The two gold markers will be used in Hidden Setup, which will be explained in the next post.


Now, let’s look at the soldiers sent to deal with these unruly civilians.

Sure, you’re walking into an ambush, but that’s all part of a soldier’s life!

These soldiers have a better Resilience at a TN of 4. They are a little faster, with a Movement of 4″, but are armed with the same weapons. Their Leader has the same Orders as the civilians’ Leader.

Their Behavior is one of the key differences/advantages. Their Training gives them the Advance Order, which allows them to Move and gain TN+1 to their Resilience, reflecting their considered advance/awareness. You may notice that an Order typically gives two benefits, such as Move and Fire or Move and TN+1. Their Instinct is to Defend, with allows them to Fire and also gives TN+1 to their Resilience, as they are in good firing positions, utilizing available cover, and so forth. This means the Unit can be quite effective without Orders as they can Move or Shoot on their own, something the civilians cannot. You will notice a lack of “Shoot with a bonus to hit” Orders. This is under consideration, but will probably be reserved for Specialists such as snipers.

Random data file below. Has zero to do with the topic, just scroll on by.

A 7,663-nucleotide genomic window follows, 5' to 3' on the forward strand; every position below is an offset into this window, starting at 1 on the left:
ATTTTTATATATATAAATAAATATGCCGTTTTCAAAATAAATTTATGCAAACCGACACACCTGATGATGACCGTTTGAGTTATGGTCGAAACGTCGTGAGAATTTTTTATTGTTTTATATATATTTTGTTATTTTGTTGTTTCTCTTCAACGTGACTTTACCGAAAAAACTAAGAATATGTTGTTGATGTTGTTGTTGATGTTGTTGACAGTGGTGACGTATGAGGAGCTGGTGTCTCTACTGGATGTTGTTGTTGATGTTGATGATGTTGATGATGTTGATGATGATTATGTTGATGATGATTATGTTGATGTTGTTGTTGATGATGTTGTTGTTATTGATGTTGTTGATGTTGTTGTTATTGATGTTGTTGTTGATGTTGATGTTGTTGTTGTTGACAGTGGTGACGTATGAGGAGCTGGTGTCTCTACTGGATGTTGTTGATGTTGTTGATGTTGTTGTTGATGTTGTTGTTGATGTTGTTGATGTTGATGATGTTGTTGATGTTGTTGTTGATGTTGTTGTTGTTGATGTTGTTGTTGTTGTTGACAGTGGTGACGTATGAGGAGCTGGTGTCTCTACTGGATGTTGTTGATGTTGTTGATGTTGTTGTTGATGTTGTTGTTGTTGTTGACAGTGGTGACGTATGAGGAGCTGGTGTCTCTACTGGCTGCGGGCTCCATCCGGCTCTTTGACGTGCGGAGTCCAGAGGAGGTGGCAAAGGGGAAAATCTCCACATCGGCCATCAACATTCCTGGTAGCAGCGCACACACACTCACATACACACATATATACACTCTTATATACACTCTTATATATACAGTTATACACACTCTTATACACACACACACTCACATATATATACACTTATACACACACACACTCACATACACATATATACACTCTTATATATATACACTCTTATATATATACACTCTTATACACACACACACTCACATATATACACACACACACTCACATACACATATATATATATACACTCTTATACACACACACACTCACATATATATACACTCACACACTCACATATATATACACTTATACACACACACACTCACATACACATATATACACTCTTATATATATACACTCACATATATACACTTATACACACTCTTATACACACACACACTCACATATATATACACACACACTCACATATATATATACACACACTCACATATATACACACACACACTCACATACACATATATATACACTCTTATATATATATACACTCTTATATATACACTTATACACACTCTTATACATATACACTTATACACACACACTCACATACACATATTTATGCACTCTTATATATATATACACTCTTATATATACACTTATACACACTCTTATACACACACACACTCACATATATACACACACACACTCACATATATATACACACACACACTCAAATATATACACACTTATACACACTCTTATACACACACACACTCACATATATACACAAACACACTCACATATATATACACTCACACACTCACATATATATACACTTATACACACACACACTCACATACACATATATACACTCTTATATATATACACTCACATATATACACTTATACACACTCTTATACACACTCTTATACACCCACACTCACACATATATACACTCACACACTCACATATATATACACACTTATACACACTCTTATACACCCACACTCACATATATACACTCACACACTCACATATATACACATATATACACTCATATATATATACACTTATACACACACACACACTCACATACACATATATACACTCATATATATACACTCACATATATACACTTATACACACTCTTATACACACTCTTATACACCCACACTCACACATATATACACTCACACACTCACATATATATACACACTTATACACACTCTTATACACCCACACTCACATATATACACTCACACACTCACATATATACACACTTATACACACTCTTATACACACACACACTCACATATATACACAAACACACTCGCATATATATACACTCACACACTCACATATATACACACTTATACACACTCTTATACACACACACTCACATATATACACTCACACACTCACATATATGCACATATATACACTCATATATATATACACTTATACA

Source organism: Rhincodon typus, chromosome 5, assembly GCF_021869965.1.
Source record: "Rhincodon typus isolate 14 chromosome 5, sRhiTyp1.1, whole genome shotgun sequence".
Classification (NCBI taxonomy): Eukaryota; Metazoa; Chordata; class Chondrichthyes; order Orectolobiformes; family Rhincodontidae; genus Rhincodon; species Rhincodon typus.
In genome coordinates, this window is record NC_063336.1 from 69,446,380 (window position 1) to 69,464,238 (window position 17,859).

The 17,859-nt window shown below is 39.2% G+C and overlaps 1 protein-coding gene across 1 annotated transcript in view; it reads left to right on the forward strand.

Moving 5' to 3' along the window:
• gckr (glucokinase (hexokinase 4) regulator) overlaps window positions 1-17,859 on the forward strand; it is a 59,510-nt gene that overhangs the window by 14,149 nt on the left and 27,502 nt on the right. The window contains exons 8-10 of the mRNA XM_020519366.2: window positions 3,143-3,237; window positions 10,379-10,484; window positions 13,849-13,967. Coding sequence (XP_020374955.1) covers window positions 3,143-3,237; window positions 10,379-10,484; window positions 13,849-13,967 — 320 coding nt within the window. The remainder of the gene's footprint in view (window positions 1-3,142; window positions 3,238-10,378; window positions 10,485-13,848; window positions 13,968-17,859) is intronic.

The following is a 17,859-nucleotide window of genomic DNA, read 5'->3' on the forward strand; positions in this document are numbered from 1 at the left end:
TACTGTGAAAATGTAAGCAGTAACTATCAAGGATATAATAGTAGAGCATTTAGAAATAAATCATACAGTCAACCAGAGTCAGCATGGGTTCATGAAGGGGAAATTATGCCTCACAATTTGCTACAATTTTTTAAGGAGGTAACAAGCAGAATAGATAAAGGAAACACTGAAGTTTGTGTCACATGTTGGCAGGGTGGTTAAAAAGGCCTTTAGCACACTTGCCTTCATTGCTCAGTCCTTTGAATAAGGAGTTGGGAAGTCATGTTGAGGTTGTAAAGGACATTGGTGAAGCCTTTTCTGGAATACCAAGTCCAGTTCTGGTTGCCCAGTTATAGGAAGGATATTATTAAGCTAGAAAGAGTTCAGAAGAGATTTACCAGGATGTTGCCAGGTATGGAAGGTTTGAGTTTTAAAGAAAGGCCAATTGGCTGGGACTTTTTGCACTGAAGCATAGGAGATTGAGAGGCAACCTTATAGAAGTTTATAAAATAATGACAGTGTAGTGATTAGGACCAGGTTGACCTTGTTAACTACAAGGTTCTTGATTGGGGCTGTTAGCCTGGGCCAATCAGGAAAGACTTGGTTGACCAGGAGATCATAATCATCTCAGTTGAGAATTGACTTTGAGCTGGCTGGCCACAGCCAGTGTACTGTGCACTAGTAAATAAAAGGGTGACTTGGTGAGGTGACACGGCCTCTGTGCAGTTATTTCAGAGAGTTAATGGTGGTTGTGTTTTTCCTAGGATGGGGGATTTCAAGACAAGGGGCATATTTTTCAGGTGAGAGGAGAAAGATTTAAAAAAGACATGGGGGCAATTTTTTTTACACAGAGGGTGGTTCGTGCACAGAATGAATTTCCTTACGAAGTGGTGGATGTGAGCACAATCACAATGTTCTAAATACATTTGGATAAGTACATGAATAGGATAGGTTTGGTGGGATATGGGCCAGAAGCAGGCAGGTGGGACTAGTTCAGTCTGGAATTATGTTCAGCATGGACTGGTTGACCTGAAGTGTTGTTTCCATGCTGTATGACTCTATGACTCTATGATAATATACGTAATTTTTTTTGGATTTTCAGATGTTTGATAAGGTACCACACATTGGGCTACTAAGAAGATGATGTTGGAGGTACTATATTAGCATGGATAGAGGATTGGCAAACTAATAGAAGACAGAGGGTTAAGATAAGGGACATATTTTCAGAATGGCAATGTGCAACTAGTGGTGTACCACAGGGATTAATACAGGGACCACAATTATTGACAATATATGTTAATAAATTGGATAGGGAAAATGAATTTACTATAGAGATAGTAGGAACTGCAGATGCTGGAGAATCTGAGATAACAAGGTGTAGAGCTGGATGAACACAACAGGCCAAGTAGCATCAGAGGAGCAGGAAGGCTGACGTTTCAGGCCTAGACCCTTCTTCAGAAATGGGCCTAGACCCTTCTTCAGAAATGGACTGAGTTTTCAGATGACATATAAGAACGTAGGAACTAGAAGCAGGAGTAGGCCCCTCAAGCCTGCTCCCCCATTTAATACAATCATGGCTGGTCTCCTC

The other advantage this Unit has is a Specialist. This is a model that can give a Special Order, which typically only affects the model issuing the Order. Specialists usually also carry unique Weapons or Equipment. In this case, the Specialist has a Machine Gun, which gives them a +2 instead of a +1, when shooting. In background-terms, it is the Machine Gun which grants the ability to use the Special Order.

This Specialist’s Order is Suppress. This represents the model spraying bullets downrange, in an attempt to keep another Unit from moving. If a Suppressed Unit attempts to Move, they must make a Resilience Check to see if any of the Models are Downed. Note the order does not allow the model to Move, as the model is busy filling the air with angry, angry bees. The gold coin will be used as the token to indicate a Unit is Suppressed.

A Special Order may be issued after the Leader issues any orders, or the Unit uses a Behavior. You have to think about where you want to move models, and if you want your Specialist to act with the squad, or act independently. In this case, if the Specialist were to Move with the Unit, or use their Machine Gun to Shoot with the Unit, it would not be able to use its Suppress Order!


Our plucky civilians have the advantage of numbers and two units to maneuver with. The soldiers have better equipment and training, but far less boots on the ground. In the next post, we’ll see how this all plays out on the battlefield!

Read on… http://strikepoint.games/2019/06/18/first-playthrough-the-ambush/